A Grown Up Headboard

Since I’ve had this super comfy queen sized bed, it’s been missing its key counterpart… the headboard. I bought the mattress and frame during my junior year in college and due to my tiny room and budget, never invested in a headboard. Then when we bought our first house, I had so many other things to buy to furnish the rooms, the headboard quickly fell to the bottom of my “gotta-have-it” list. After many hours of online shopping, I found all of the headboards I loved were $300+ and I simply can’t justify that cost for a guest bedroom… sorry Bumpass guests! So what’s a gal to do when she wants something that’s $300+ for less than $100…? Well, make it herself of course!

If you have 3 hours and ~$100 bucks (depending on your tool supply), you my friend can have your very own handmade tufted headboard.

Here’s whatcha need:

– 1 sheet of 1/2 inch plywood
– Circular saw
– Jigsaw (if you’re cutting an angle, like I did)
– Electric screwdriver and 5/16 drill bit
– 2″ foam (I used foam squares)
– Spray adhesive
– Batting
– 2 yards of fabric (for Queen headboard)
– Staple gun
– Make-your-own button kit
– Decorator needles

Here’s how I did it:

Step 1: Cut the plywood the width of the bed. Queen bed = ~60″ wide and I left the height as is, 48″. Note: Definitely use sawhorses if you have them, but since we do not, our bench press worked perfectly! Remember my post last month about not using a chainsaw? Well, I still haven’t worked myself up to using a circular saw, so JD stepped in to help out with this part. Thanks shug. :)

Step 2 (Optional): If you want to add a design or curve to your headboard, start by making a pattern. I thought about free handing this, but really wanted it to be symmetrical, so I quickly made a pattern out of card stock and traced it on the plywood. I then used a jigsaw to cut my design. (This is officially my first powertool. And yes, it does live on my side of the garage!)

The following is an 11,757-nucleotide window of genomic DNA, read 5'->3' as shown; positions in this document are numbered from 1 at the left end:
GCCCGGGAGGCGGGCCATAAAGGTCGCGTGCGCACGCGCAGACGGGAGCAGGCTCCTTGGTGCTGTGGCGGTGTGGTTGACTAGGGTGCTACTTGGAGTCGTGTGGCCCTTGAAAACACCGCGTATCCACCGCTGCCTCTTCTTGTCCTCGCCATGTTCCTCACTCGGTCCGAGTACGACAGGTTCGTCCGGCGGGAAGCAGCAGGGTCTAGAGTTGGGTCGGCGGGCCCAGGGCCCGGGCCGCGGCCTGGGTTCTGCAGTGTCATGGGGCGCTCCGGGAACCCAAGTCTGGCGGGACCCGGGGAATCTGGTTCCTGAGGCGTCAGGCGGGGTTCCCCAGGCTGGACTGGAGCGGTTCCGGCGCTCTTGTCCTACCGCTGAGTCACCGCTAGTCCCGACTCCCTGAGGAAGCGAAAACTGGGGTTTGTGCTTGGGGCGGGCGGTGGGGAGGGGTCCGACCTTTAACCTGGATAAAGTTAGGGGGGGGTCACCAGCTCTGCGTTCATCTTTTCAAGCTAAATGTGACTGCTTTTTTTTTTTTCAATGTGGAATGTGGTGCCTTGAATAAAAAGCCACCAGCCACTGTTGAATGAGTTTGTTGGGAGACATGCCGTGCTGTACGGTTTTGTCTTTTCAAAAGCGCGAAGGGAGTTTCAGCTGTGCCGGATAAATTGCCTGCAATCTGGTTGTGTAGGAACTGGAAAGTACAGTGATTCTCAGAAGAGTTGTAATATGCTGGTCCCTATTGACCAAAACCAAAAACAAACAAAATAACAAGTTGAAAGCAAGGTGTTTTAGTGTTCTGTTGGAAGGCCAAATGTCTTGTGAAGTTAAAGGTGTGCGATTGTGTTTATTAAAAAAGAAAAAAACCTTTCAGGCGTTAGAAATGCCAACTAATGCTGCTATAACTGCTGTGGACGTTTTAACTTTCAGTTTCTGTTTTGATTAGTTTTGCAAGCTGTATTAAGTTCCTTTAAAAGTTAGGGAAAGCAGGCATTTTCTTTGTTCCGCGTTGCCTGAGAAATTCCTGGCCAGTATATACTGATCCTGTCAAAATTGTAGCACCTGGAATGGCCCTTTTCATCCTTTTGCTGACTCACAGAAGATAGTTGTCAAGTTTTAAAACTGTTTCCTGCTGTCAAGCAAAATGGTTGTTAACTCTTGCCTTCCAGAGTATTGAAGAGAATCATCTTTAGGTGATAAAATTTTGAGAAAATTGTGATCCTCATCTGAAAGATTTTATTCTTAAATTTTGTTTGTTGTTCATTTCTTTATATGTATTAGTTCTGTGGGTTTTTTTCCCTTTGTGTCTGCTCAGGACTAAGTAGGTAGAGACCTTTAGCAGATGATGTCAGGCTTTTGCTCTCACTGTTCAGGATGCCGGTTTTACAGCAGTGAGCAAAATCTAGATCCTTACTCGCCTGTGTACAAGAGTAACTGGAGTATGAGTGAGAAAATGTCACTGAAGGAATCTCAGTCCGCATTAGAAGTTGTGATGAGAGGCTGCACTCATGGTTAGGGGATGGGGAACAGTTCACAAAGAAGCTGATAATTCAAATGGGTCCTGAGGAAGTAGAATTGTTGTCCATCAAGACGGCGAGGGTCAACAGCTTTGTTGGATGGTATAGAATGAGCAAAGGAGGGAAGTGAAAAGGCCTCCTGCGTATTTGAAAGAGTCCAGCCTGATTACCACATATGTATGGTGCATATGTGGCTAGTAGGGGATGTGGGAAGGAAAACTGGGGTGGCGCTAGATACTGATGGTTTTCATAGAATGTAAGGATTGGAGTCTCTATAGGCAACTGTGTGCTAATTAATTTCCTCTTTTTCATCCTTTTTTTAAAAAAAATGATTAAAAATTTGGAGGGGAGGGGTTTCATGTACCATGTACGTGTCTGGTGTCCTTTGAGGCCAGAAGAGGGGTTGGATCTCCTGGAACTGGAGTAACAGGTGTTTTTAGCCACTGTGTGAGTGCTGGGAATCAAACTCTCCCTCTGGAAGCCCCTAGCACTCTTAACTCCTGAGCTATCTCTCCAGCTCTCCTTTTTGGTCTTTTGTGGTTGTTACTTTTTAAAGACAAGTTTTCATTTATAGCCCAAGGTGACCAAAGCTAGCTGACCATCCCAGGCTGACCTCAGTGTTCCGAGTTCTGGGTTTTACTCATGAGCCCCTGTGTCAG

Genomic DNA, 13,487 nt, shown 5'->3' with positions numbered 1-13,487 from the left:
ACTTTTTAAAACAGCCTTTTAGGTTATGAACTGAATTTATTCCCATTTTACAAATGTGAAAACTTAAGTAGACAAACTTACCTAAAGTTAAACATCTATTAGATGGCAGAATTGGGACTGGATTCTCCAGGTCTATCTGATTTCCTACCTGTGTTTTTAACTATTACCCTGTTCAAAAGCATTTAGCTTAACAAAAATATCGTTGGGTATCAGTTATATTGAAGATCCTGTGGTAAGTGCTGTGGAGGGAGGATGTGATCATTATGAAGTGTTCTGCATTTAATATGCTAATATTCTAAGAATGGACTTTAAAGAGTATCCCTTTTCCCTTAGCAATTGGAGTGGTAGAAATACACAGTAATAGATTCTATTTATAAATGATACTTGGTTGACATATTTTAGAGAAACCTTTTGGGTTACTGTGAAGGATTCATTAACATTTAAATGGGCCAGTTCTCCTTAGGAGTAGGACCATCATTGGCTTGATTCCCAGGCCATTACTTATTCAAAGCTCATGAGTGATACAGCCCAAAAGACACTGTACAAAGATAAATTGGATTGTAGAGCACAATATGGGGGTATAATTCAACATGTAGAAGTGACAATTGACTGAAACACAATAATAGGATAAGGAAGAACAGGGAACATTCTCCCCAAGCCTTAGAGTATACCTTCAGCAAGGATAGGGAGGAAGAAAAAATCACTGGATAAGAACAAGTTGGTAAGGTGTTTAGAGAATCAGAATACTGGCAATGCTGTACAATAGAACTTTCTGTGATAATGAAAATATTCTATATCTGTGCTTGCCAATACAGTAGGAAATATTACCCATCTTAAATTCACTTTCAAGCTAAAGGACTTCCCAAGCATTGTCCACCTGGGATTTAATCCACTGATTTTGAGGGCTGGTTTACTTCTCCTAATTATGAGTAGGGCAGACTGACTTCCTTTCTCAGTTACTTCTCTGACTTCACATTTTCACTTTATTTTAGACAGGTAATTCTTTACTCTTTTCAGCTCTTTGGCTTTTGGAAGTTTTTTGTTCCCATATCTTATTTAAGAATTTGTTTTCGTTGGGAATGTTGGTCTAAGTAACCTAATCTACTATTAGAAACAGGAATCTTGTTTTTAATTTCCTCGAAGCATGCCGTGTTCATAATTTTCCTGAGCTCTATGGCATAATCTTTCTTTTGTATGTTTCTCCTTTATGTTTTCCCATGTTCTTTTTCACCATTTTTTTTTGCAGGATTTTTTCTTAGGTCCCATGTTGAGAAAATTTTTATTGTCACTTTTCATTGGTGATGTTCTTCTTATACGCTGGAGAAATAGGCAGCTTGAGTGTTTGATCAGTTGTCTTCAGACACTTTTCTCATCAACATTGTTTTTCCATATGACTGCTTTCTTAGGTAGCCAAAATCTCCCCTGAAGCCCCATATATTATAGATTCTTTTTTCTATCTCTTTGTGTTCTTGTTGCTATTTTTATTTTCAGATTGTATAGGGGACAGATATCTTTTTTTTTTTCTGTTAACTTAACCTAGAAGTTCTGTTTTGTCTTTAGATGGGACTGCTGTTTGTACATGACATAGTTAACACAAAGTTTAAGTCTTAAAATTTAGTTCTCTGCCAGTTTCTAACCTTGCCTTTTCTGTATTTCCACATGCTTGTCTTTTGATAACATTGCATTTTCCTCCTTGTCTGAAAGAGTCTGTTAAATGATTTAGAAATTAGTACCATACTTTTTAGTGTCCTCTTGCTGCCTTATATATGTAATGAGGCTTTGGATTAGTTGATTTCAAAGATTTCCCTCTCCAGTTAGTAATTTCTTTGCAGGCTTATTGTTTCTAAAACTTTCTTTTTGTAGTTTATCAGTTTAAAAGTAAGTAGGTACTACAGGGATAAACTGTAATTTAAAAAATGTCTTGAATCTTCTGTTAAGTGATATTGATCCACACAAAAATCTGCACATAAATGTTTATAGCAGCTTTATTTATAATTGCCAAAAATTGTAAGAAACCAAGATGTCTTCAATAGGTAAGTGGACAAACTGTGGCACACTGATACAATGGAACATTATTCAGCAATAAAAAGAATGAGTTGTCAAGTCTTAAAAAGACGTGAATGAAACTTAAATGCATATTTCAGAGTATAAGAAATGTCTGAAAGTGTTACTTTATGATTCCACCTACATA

Step 3: Decide placement for the buttons and drill the appropriate holes. I placed mine 14″ apart and used a 5/16 drill bit to make the holes.


Step 4: Cut the foam to the exact dimensions of the headboard and use a spray adhesive to ensure the foam sticks to the plywood when you stand it up to secure the batting.


Step 5: Cover the foam with batting and tightly staple it to the back of the headboard. The batting makes your foam stay in place, adds another layer of padding, and ensures the color of your foam is hidden. Definitely a good thing, as my foam was sea foam green!


Step 6: Tightly wrap the front of your headboard with fabric and secure it to the back with a staple gun. Pull as hard as possible to ensure the fabric is super tight.

Step 7: Most professionally made headboards have finished backs but since this headboard is going to hang on the wall, I completely skipped this step. TADA!

Step 8: Use decorator needles and a thick thread to add your buttons. I bought the plastic “make-your-own-button” kit from Hancock and although it’s a little hard to assemble, it does the trick. Make sure you get the larger size, as I accidently bought 2 different sizes (Thus why only one row is currently finished!)

Step 9: Enjoy your fabulous new headboard! :) I’m also loving this new DwellStudio coverlet from Target. It’s sold out online, but I found 3 left (and on sale!) at my local target. It’s a perfect match with Benjamin Moore’s “Stonington Grey”.




A friend of mine recently told me that you’re officially a grown up when you have a headboard on your bed. Who knew it only took a few hours and about $100 bucks to get there :) What makes you feel like a grown up? Besides 8 hour work days and bills….


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